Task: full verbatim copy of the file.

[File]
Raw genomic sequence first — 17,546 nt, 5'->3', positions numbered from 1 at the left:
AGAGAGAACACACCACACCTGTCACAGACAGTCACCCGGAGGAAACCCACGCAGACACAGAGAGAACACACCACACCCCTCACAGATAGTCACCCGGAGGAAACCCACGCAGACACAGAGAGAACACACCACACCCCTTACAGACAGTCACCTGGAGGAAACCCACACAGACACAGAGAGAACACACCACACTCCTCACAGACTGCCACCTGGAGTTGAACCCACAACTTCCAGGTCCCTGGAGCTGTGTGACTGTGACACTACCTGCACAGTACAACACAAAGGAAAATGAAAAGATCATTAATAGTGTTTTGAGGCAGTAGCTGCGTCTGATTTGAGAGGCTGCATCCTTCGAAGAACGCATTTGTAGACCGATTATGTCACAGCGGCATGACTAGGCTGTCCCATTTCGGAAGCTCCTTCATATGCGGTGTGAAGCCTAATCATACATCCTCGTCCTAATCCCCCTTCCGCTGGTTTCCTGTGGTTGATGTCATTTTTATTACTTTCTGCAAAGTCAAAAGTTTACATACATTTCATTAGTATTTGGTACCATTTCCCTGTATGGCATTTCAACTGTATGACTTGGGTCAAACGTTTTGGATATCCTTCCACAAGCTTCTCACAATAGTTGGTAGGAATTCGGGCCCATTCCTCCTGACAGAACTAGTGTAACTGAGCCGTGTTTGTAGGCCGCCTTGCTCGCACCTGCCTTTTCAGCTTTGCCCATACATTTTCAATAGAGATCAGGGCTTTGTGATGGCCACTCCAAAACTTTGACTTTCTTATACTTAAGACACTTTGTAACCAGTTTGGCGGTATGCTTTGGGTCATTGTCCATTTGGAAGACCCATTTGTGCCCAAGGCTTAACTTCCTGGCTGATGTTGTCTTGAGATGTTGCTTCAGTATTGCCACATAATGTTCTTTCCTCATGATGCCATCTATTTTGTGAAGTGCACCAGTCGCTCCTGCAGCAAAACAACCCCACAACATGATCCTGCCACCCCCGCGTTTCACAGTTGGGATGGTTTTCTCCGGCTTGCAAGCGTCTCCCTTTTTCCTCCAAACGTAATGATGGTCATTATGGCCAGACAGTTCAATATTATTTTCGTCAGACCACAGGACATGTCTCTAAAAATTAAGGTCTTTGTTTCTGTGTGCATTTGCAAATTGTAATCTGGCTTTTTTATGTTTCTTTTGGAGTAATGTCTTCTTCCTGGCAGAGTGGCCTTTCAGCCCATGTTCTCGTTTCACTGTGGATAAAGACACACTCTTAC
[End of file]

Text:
Raw genomic sequence first — 17,546 nt, 5'->3', positions numbered from 1 at the left:
AGAGAGAACACACCACACCTGTCACAGACAGTCACCCGGAGGAAACCCACGCAGACACAGAGAGAACACACCACACCCCTCACAGATAGTCACCCGGAGGAAACCCACGCAGACACAGAGAGAACACACCACACCCCTTACAGACAGTCACCTGGAGGAAACCCACACAGACACAGAGAGAACACACCACACTCCTCACAGACTGCCACCTGGAGTTGAACCCACAACTTCCAGGTCCCTGGAGCTGTGTGACTGTGACACTACCTGCACAGTACAACACAAAGGAAAATGAAAAGATCATTAATAGTGTTTTGAGGCAGTAGCTGCGTCTGATTTGAGAGGCTGCATCCTTCGAAGAACGCATTTGTAGACCGATTATGTCACAGCGGCATGACTAGGCTGTCCCATTTCGGAAGCTCCTTCATATGCGGTGTGAAGCCTAATCATACATCCTCGTCCTAATCCCCCTTCCGCTGGTTTCCTGTGGTTGATGTCATTTTTATTACTTTCTGCAAAGTCAAAAGTTTACATACATTTCATTAGTATTTGGTACCATTTCCCTGTATGGCATTTCAACTGTATGACTTGGGTCAAACGTTTTGGATATCCTTCCACAAGCTTCTCACAATAGTTGGTAGGAATTCGGGCCCATTCCTCCTGACAGAACTAGTGTAACTGAGCCGTGTTTGTAGGCCGCCTTGCTCGCACCTGCCTTTTCAGCTTTGCCCATACATTTTCAATAGAGATCAGGGCTTTGTGATGGCCACTCCAAAACTTTGACTTTCTTATACTTAAGACACTTTGTAACCAGTTTGGCGGTATGCTTTGGGTCATTGTCCATTTGGAAGACCCATTTGTGCCCAAGGCTTAACTTCCTGGCTGATGTTGTCTTGAGATGTTGCTTCAGTATTGCCACATAATGTTCTTTCCTCATGATGCCATCTATTTTGTGAAGTGCACCAGTCGCTCCTGCAGCAAAACAACCCCACAACATGATCCTGCCACCCCCGCGTTTCACAGTTGGGATGGTTTTCTCCGGCTTGCAAGCGTCTCCCTTTTTCCTCCAAACGTAATGATGGTCATTATGGCCAGACAGTTCAATATTATTTTCGTCAGACCACAGGACATGTCTCTAAAAATTAAGGTCTTTGTTTCTGTGTGCATTTGCAAATTGTAATCTGGCTTTTTTATGTTTCTTTTGGAGTAATGTCTTCTTCCTGGCAGAGTGGCCTTTCAGCCCATGTTCTCGTTTCACTGTGGATAAAGACACACTCTTAC